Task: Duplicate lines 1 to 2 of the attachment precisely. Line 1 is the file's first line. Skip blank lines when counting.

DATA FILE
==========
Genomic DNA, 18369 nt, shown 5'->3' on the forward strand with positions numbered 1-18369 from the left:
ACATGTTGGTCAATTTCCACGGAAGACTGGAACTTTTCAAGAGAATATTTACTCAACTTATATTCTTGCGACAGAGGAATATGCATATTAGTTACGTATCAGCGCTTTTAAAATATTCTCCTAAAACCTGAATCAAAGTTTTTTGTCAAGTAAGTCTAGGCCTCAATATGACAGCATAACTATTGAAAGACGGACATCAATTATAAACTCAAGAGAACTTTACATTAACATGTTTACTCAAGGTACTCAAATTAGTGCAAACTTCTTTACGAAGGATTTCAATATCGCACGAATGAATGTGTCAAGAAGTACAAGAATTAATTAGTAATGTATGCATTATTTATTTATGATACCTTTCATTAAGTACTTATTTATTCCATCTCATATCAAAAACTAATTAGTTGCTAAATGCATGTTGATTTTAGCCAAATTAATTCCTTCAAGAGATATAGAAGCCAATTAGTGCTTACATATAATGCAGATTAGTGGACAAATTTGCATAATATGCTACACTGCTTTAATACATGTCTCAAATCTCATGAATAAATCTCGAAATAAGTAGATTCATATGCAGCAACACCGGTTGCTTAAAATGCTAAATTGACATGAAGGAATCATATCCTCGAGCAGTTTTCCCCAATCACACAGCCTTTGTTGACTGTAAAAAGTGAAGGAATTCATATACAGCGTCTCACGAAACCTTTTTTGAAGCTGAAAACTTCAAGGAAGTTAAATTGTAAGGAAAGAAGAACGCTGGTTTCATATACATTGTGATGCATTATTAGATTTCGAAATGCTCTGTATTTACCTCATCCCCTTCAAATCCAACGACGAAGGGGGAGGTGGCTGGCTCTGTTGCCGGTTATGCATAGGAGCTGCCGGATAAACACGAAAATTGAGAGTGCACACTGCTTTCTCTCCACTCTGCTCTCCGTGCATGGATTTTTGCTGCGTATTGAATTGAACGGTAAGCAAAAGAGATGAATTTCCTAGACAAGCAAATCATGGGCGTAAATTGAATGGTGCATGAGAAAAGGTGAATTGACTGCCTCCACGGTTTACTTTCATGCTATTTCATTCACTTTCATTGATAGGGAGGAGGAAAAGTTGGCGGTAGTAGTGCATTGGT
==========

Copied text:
Genomic DNA, 18369 nt, shown 5'->3' on the forward strand with positions numbered 1-18369 from the left:
ACATGTTGGTCAATTTCCACGGAAGACTGGAACTTTTCAAGAGAATATTTACTCAACTTATATTCTTGCGACAGAGGAATATGCATATTAGTTACGTATCAGCGCTTTTAAAATATTCTCCTAAAACCTGAATCAAAGTTTTTTGTCAAGTAAGTCTAGGCCTCAATATGACAGCATAACTATTGAAAGACGGACATCAATTATAAACTCAAGAGAACTTTACATTAACATGTTTACTCAAGGTACTCAAATTAGTGCAAACTTCTTTACGAAGGATTTCAATATCGCACGAATGAATGTGTCAAGAAGTACAAGAATTAATTAGTAATGTATGCATTATTTATTTATGATACCTTTCATTAAGTACTTATTTATTCCATCTCATATCAAAAACTAATTAGTTGCTAAATGCATGTTGATTTTAGCCAAATTAATTCCTTCAAGAGATATAGAAGCCAATTAGTGCTTACATATAATGCAGATTAGTGGACAAATTTGCATAATATGCTACACTGCTTTAATACATGTCTCAAATCTCATGAATAAATCTCGAAATAAGTAGATTCATATGCAGCAACACCGGTTGCTTAAAATGCTAAATTGACATGAAGGAATCATATCCTCGAGCAGTTTTCCCCAATCACACAGCCTTTGTTGACTGTAAAAAGTGAAGGAATTCATATACAGCGTCTCACGAAACCTTTTTTGAAGCTGAAAACTTCAAGGAAGTTAAATTGTAAGGAAAGAAGAACGCTGGTTTCATATACATTGTGATGCATTATTAGATTTCGAAATGCTCTGTATTTACCTCATCCCCTTCAAATCCAACGACGAAGGGGGAGGTGGCTGGCTCTGTTGCCGGTTATGCATAGGAGCTGCCGGATAAACACGAAAATTGAGAGTGCACACTGCTTTCTCTCCACTCTGCTCTCCGTGCATGGATTTTTGCTGCGTATTGAATTGAACGGTAAGCAAAAGAGATGAATTTCCTAGACAAGCAAATCATGGGCGTAAATTGAATGGTGCATGAGAAAAGGTGAATTGACTGCCTCCACGGTTTACTTTCATGCTATTTCATTCACTTTCATTGATAGGGAGGAGGAAAAGTTGGCGGTAGTAGTGCATTGGT